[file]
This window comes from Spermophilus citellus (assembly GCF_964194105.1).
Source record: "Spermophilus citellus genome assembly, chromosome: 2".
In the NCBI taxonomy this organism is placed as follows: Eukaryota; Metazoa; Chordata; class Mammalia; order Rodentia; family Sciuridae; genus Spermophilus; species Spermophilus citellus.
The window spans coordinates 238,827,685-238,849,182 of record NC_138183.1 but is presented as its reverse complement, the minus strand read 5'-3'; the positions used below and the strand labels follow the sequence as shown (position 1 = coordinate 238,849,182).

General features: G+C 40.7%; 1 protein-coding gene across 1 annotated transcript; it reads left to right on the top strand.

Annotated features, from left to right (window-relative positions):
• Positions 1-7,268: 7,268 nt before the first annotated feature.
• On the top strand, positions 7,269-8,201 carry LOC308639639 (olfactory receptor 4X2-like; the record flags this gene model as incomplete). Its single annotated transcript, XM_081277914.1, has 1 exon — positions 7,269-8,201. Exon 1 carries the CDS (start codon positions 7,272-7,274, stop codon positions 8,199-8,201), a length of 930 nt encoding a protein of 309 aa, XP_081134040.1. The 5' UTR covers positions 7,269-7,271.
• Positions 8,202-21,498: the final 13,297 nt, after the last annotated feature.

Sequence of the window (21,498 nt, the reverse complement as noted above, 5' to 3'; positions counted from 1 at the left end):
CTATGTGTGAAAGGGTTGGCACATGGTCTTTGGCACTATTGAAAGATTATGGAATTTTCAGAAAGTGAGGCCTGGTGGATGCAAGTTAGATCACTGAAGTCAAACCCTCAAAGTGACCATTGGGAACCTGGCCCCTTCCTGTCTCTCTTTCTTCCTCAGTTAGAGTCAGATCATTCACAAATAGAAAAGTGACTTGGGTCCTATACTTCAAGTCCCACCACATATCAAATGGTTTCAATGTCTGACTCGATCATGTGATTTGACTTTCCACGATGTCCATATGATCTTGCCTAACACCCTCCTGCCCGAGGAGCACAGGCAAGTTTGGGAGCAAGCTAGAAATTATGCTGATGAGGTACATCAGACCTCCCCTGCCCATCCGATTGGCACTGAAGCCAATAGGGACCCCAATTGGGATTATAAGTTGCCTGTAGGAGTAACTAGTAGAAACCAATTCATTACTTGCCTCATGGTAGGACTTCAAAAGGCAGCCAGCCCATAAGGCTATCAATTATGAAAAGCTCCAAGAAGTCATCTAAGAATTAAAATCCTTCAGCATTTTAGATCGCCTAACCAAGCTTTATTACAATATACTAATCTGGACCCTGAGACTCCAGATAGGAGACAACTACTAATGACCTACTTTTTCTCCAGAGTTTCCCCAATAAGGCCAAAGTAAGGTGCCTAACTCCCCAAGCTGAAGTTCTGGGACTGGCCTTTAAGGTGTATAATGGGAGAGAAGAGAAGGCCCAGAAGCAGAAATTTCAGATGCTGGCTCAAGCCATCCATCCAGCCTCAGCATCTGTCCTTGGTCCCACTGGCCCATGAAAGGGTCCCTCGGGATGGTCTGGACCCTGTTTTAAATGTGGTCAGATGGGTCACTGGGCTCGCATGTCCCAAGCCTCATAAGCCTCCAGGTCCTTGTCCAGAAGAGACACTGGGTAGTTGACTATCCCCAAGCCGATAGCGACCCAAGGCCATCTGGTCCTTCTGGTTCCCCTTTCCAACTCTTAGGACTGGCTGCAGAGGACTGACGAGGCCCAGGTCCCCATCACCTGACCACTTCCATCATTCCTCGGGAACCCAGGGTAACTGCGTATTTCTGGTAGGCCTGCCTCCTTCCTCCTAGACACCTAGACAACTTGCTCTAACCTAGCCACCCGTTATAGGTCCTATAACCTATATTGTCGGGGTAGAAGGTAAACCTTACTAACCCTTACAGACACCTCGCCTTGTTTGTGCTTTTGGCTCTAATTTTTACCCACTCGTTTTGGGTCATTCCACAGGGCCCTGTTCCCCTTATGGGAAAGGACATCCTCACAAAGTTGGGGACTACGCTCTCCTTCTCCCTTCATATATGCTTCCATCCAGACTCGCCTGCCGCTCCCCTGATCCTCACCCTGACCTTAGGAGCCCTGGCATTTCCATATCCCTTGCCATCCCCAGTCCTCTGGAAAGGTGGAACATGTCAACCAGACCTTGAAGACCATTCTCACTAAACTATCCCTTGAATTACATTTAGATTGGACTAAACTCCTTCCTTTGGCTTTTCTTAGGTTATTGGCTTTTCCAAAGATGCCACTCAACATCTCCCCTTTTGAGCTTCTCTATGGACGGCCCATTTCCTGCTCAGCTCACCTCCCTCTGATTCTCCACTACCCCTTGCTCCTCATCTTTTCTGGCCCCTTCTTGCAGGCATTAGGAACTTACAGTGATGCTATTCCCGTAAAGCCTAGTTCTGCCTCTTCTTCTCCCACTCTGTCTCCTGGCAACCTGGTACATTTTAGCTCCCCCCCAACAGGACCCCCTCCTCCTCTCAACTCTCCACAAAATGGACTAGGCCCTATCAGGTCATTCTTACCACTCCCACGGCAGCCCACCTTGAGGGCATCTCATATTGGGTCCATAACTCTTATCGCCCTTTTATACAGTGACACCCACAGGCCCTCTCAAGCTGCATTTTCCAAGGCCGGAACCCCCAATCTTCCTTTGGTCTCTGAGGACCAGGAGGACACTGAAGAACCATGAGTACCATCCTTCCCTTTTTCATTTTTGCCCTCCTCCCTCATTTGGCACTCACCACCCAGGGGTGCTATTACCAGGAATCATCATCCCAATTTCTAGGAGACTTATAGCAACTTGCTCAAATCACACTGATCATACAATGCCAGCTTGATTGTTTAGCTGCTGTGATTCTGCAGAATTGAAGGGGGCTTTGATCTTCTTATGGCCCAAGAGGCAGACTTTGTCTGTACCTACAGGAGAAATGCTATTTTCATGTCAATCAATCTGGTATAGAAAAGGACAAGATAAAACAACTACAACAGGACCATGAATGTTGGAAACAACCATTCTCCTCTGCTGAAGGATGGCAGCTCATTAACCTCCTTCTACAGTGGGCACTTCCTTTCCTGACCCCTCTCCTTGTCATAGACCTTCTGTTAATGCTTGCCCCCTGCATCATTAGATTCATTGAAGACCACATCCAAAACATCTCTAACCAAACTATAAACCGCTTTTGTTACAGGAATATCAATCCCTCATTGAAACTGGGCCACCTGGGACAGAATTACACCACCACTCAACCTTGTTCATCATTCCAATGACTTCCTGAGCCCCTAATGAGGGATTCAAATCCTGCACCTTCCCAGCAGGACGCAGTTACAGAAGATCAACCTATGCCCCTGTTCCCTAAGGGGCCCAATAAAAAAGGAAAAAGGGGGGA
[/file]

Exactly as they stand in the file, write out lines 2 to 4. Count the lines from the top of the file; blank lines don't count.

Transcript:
Source record: "Spermophilus citellus genome assembly, chromosome: 2".
In the NCBI taxonomy this organism is placed as follows: Eukaryota; Metazoa; Chordata; class Mammalia; order Rodentia; family Sciuridae; genus Spermophilus; species Spermophilus citellus.
The window spans coordinates 238,827,685-238,849,182 of record NC_138183.1 but is presented as its reverse complement, the minus strand read 5'-3'; the positions used below and the strand labels follow the sequence as shown (position 1 = coordinate 238,849,182).